Couples who like to snuggle may want to invest in a double sleeping bag, sized to fit two people. You’ll find roomy rectangular drive-up camping versions and ultralight mummy cut double bags designed for lightweight backpackers.

Sleeping bag insulation: down vs. synthetic

Sleeping bags use insulation to trap warm air inside the bag as you sleep, and it’s either made of down or synthetic. Here’s a brief overview:

Down Synthetic
Lighter weight Heavier than down
Very compressible Less compressible
Expensive More affordable
Loses warmth when wet Maintains warmth when wet
Stays fluffy longer Loses their fluffiness sooner
Requires careful and specialized washing Easy to care for
Made from down found under the feathers of geese or ducks Made from polyester derived from petroleum

Down sleeping bag insulation

Down insulation is made up of thousands of plumules – fluffy filaments from goose or duck feathers. Down fill-power is a good indicator of quality, and higher fill-power provides more warmth for the same weight. About 500 is good, 600–700 is better and above 700 is excellent.

“All MEC-label down sleeping bags are super durable and will last a long time if well taken care of. They’re also Responsible Down Standard certified. That means the down comes from a supply chain with a high standard for animal welfare where ducks and geese are treated humanely.” – Hugo V., MEC sleeping bag expert

A down sleeping bag is a great long-term investment if you plan to use it a lot. Keep in mind that when down gets wet, it forms clumps and no longer retains warmth. So for extended trips, wet weather or anywhere that dampness is likely to accumulate, down insulation might not be the best choice.

Synthetic sleeping bag insulation

Synthetic insulation uses polyester threads spun in continuous long filaments mixed with short pieces, called staples. Many bags contain a mix of thinner and thicker pieces, as thinner threads fill empty spaces and trap warm air effectively, while thicker strands provide loft and durability.

The fibres will eventually begin to compress and lose some of their fluffiness over time, so synthetic-fill bags don’t last as long as down bags. However, synthetic sleeping bags are inexpensive, easy to care for and retain their warmth when wet, so they’re a good choice for damp climates and campers on a budget.

Sleeping bag features

Camper sleeping in a tent next to a double sleeping bag

Does your head get cold? Want to zip sleeping bags together? Do you keep sliding off your sleeping pad? Look for these features:

Hood: When it’s cold, keeping your head warm can be crucial. Most 3-season and winter sleeping bags made for backcountry use have hoods that cinch tight to seal in heat.

Draft collar: Also known as yokes, neck baffles or face muffles, the draft collar is an insulated piece around your head and neck that prevents warm air from escaping. Usually on cold weather bags.

Draft tube: An insulated tube that runs along the inside of your sleeping bag’s zipper. Keeps drafts out and warm air in.

Sleeping bags that can zip together: Some sleeping bags can zip together to form a double sleeping bag. It’s a nice option for cuddling couples, but since there will be air gaps at the top, it’s a less efficient way to stay warm. You can zip two sleeping bags together if:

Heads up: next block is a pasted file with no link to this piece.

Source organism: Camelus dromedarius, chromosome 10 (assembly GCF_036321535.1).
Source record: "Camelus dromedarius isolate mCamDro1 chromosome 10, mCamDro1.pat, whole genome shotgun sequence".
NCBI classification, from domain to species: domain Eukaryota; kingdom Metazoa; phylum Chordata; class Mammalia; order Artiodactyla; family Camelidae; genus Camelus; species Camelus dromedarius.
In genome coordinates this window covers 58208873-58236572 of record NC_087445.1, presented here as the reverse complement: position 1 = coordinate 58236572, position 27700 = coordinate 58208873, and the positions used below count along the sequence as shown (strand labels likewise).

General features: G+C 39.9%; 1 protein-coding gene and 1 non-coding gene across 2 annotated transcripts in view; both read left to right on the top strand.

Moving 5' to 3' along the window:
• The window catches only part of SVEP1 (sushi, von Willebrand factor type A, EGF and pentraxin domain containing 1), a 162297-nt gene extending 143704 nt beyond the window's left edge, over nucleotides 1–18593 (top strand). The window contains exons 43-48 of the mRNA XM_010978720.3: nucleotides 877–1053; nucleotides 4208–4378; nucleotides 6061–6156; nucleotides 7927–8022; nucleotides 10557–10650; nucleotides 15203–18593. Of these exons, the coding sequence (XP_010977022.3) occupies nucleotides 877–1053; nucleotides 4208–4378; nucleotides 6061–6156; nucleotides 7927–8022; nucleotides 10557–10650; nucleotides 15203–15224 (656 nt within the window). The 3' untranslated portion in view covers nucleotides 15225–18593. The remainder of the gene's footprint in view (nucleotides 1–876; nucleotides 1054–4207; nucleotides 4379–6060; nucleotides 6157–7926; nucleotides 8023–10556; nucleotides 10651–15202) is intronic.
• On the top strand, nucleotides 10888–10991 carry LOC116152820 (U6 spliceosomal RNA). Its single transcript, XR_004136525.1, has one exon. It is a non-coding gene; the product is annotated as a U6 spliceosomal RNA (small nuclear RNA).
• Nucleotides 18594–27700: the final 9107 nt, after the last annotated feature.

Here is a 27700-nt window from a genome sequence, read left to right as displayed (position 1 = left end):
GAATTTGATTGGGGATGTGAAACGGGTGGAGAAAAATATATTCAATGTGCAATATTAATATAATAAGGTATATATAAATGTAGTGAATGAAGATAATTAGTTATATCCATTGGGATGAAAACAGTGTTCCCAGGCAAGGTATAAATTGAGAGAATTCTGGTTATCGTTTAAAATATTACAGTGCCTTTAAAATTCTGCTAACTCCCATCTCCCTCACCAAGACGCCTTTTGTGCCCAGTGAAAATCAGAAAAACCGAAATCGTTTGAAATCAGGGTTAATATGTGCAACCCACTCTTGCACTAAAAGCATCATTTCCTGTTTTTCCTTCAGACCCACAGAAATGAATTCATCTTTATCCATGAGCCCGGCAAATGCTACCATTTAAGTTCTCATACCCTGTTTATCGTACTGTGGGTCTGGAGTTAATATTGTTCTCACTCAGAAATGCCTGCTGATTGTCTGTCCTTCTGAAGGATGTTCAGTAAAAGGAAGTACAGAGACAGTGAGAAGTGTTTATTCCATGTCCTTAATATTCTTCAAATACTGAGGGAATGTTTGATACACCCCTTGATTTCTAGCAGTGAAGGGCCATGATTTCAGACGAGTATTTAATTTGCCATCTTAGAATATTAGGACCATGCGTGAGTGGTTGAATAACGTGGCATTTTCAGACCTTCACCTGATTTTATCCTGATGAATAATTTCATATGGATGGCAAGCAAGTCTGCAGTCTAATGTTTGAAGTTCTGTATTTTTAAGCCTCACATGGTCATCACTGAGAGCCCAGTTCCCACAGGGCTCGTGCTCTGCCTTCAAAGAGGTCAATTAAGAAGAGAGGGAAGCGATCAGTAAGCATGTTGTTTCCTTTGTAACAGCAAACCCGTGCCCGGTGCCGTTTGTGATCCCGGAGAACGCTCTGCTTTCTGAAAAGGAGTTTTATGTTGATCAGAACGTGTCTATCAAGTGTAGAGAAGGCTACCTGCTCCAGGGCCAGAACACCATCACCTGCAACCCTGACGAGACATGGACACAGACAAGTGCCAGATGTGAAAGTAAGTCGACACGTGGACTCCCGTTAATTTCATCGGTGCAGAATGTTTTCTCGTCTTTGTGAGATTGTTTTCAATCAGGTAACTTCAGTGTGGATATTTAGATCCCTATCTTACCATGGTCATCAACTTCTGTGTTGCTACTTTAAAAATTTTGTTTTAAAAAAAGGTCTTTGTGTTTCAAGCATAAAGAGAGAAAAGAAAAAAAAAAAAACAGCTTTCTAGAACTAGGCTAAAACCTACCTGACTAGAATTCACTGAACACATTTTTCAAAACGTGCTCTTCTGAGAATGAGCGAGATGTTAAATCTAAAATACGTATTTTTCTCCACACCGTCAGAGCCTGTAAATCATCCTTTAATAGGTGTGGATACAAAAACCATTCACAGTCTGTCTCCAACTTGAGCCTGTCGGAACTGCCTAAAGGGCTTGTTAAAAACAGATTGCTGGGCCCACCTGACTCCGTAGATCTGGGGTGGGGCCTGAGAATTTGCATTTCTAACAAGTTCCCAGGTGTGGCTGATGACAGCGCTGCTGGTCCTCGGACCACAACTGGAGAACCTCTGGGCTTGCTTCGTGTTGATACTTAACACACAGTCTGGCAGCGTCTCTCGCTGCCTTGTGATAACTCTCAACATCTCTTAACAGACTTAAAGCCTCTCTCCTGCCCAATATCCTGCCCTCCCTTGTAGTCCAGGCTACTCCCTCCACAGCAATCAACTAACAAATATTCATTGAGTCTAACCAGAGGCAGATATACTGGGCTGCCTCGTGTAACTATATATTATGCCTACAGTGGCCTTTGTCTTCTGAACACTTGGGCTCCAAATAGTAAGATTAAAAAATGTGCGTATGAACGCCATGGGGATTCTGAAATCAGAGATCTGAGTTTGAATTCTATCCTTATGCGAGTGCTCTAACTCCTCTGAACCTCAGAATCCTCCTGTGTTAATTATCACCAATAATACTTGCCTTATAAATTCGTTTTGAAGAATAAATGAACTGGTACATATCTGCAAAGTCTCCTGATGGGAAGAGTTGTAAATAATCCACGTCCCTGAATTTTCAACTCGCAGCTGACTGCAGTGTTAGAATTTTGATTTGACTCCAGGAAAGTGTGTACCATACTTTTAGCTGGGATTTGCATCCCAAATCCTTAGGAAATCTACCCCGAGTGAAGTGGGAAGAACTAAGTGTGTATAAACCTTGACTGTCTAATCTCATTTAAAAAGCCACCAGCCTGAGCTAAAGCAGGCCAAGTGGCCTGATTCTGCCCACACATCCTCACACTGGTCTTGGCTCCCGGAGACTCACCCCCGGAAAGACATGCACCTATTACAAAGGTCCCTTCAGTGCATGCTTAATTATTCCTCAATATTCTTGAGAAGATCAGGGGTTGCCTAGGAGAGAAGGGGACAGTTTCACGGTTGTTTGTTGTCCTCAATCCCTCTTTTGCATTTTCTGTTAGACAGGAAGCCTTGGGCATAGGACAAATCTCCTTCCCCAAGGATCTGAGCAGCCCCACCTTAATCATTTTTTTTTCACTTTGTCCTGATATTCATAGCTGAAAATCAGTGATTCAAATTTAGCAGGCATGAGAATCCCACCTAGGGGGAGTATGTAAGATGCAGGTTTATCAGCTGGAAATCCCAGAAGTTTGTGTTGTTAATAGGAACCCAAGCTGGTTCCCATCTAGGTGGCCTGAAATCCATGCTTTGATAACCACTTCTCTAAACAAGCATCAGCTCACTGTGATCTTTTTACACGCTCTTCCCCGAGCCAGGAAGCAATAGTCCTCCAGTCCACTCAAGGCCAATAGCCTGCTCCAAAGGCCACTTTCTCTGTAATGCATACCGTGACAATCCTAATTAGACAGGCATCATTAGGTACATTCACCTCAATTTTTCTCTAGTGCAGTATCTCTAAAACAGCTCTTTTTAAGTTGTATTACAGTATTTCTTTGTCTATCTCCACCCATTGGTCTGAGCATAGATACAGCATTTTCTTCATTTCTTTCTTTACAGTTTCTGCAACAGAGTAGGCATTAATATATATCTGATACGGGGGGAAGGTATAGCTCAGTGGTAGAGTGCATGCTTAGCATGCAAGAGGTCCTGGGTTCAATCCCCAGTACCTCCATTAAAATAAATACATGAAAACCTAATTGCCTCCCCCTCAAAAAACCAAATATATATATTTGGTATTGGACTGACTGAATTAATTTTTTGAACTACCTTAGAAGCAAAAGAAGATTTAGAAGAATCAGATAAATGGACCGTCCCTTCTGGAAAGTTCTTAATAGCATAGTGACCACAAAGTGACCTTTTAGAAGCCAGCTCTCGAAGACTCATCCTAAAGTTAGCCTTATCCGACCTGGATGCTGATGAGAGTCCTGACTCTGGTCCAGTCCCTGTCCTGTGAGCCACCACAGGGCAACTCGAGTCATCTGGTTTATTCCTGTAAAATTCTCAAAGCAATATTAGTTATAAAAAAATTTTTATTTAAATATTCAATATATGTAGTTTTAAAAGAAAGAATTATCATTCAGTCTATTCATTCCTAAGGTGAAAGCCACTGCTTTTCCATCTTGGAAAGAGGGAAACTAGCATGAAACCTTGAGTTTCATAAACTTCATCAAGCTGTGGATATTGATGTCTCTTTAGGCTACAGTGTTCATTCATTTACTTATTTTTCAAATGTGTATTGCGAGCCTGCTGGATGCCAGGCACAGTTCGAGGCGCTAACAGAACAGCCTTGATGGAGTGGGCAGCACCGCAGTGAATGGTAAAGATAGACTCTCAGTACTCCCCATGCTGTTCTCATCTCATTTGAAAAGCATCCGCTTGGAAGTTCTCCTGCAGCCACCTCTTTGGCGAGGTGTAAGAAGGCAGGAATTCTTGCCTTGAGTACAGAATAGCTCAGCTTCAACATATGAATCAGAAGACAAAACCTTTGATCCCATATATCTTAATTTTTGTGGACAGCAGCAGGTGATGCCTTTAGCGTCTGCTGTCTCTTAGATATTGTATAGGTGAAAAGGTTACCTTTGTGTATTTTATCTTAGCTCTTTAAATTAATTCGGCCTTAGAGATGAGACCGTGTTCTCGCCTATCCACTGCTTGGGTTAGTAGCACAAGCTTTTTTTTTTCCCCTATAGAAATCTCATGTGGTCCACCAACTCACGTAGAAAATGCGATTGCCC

• The zippers are the same type. Sleeping bags from the same brand are the easiest to mate.
  • The zippers are the same length. If one bag has a full-length zipper but the other only has a ¾ length zipper, they won’t match up.
  • For mummy bags: one bag should have a zipper on the left side and the other should have a zipper on the right side (unless one of you is okay sleeping with a hood over your face).

Sleeping pad sleeves: Some sleeping bags have a sleeve on the bottom to slide your sleeping pad into. Often called a “system sleeping bag,” these bags may have less (or no) insulation on the bottom, since the pad is insulated. Sleeping bags with pad sleeves are lighter and more compressible (great for ultralight backpackers).

Sleeping pad straps: Sewn in straps, often made of stretchy material, to secure your sleeping bag to your pad so you won’t roll off.

Pillow pocket: Some sleeping bags have a sewn-in pouch to hold a small camping pillow. Or just stuff the pocket with a puffy jacket for a DIY pillow.

Sleeping accessories

Packing a sleeping bag into a stuff sack

Once you’ve got your sleeping bag picked out, you may want to check out a few other items for your sleep system:

Sleeping pads

Sleeping pads provide cushioning and insulate you from the cold, hard ground. All sleeping bag temperature ratings assume you will be using a sleeping pad. Check out how to choose a sleeping pad to find the right one for you.

Stuff sacks

Your sleeping bag probably comes with a standard stuff sack, but if you plan to transport it in your backpack, canoe or pannier, you may want a compression stuff sack to save space. When you’re done camping, store your sleeping bag in a big home storage sack so the insulation doesn’t get compressed.

Sleeping bag liners

These can add a couple degrees or warmth, but most are designed to wick moisture and keep your sleeping bag clean. Bonus: if it’s hot you can sleep in just the liner.

Camping pillows

Don’t wake up with a sore neck: use a pillow. Choose from lightweight air pillows, cushy foam or plush down-filled ones.